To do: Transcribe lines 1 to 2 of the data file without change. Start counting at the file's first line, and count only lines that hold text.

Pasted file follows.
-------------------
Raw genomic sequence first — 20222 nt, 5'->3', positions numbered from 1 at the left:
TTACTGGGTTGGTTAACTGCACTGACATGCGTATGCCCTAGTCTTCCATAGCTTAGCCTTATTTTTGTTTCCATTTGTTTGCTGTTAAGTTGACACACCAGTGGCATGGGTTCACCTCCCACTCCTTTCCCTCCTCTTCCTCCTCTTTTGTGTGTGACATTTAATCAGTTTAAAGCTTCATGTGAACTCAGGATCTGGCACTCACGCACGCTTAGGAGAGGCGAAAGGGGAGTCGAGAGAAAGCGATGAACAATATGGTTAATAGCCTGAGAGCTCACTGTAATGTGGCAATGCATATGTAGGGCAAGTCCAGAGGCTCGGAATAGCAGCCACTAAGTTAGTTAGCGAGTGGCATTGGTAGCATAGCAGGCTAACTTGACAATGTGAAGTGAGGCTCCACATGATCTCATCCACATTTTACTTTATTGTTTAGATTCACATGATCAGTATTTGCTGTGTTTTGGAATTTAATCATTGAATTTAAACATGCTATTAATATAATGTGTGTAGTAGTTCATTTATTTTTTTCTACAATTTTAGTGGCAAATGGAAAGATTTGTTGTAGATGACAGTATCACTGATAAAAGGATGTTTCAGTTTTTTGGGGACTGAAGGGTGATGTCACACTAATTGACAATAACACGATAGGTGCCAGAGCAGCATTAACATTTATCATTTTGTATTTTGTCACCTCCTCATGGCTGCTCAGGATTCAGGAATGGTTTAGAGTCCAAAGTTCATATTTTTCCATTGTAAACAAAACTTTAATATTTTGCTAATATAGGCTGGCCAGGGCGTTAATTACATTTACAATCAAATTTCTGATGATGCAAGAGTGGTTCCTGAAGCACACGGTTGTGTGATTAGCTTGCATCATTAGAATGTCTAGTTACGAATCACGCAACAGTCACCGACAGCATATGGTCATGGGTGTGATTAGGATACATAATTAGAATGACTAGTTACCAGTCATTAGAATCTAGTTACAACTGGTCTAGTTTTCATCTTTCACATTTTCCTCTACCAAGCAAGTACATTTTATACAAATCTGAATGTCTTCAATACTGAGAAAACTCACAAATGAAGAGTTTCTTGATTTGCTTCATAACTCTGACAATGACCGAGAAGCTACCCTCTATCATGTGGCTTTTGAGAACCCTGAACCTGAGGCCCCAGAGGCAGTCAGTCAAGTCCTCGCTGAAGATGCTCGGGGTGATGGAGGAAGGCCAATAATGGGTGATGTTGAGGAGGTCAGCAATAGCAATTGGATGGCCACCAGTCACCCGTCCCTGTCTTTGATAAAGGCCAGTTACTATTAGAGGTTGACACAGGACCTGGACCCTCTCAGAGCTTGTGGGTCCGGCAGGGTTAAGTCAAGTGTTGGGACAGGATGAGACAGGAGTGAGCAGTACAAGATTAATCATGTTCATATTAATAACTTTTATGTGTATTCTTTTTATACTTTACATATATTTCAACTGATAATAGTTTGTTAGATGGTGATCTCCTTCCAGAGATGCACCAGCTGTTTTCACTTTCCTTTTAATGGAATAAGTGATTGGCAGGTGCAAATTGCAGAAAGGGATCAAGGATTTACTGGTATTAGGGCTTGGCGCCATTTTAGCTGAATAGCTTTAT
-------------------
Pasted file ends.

Raw genomic sequence first — 20222 nt, 5'->3', positions numbered from 1 at the left:
TTACTGGGTTGGTTAACTGCACTGACATGCGTATGCCCTAGTCTTCCATAGCTTAGCCTTATTTTTGTTTCCATTTGTTTGCTGTTAAGTTGACACACCAGTGGCATGGGTTCACCTCCCACTCCTTTCCCTCCTCTTCCTCCTCTTTTGTGTGTGACATTTAATCAGTTTAAAGCTTCATGTGAACTCAGGATCTGGCACTCACGCACGCTTAGGAGAGGCGAAAGGGGAGTCGAGAGAAAGCGATGAACAATATGGTTAATAGCCTGAGAGCTCACTGTAATGTGGCAATGCATATGTAGGGCAAGTCCAGAGGCTCGGAATAGCAGCCACTAAGTTAGTTAGCGAGTGGCATTGGTAGCATAGCAGGCTAACTTGACAATGTGAAGTGAGGCTCCACATGATCTCATCCACATTTTACTTTATTGTTTAGATTCACATGATCAGTATTTGCTGTGTTTTGGAATTTAATCATTGAATTTAAACATGCTATTAATATAATGTGTGTAGTAGTTCATTTATTTTTTTCTACAATTTTAGTGGCAAATGGAAAGATTTGTTGTAGATGACAGTATCACTGATAAAAGGATGTTTCAGTTTTTTGGGGACTGAAGGGTGATGTCACACTAATTGACAATAACACGATAGGTGCCAGAGCAGCATTAACATTTATCATTTTGTATTTTGTCACCTCCTCATGGCTGCTCAGGATTCAGGAATGGTTTAGAGTCCAAAGTTCATATTTTTCCATTGTAAACAAAACTTTAATATTTTGCTAATATAGGCTGGCCAGGGCGTTAATTACATTTACAATCAAATTTCTGATGATGCAAGAGTGGTTCCTGAAGCACACGGTTGTGTGATTAGCTTGCATCATTAGAATGTCTAGTTACGAATCACGCAACAGTCACCGACAGCATATGGTCATGGGTGTGATTAGGATACATAATTAGAATGACTAGTTACCAGTCATTAGAATCTAGTTACAACTGGTCTAGTTTTCATCTTTCACATTTTCCTCTACCAAGCAAGTACATTTTATACAAATCTGAATGTCTTCAATACTGAGAAAACTCACAAATGAAGAGTTTCTTGATTTGCTTCATAACTCTGACAATGACCGAGAAGCTACCCTCTATCATGTGGCTTTTGAGAACCCTGAACCTGAGGCCCCAGAGGCAGTCAGTCAAGTCCTCGCTGAAGATGCTCGGGGTGATGGAGGAAGGCCAATAATGGGTGATGTTGAGGAGGTCAGCAATAGCAATTGGATGGCCACCAGTCACCCGTCCCTGTCTTTGATAAAGGCCAGTTACTATTAGAGGTTGACACAGGACCTGGACCCTCTCAGAGCTTGTGGGTCCGGCAGGGTTAAGTCAAGTGTTGGGACAGGATGAGACAGGAGTGAGCAGTACAAGATTAATCATGTTCATATTAATAACTTTTATGTGTATTCTTTTTATACTTTACATATATTTCAACTGATAATAGTTTGTTAGATGGTGATCTCCTTCCAGAGATGCACCAGCTGTTTTCACTTTCCTTTTAATGGAATAAGTGATTGGCAGGTGCAAATTGCAGAAAGGGATCAAGGATTTACTGGTATTAGGGCTTGGCGCCATTTTAGCTGAATAGCTTTAT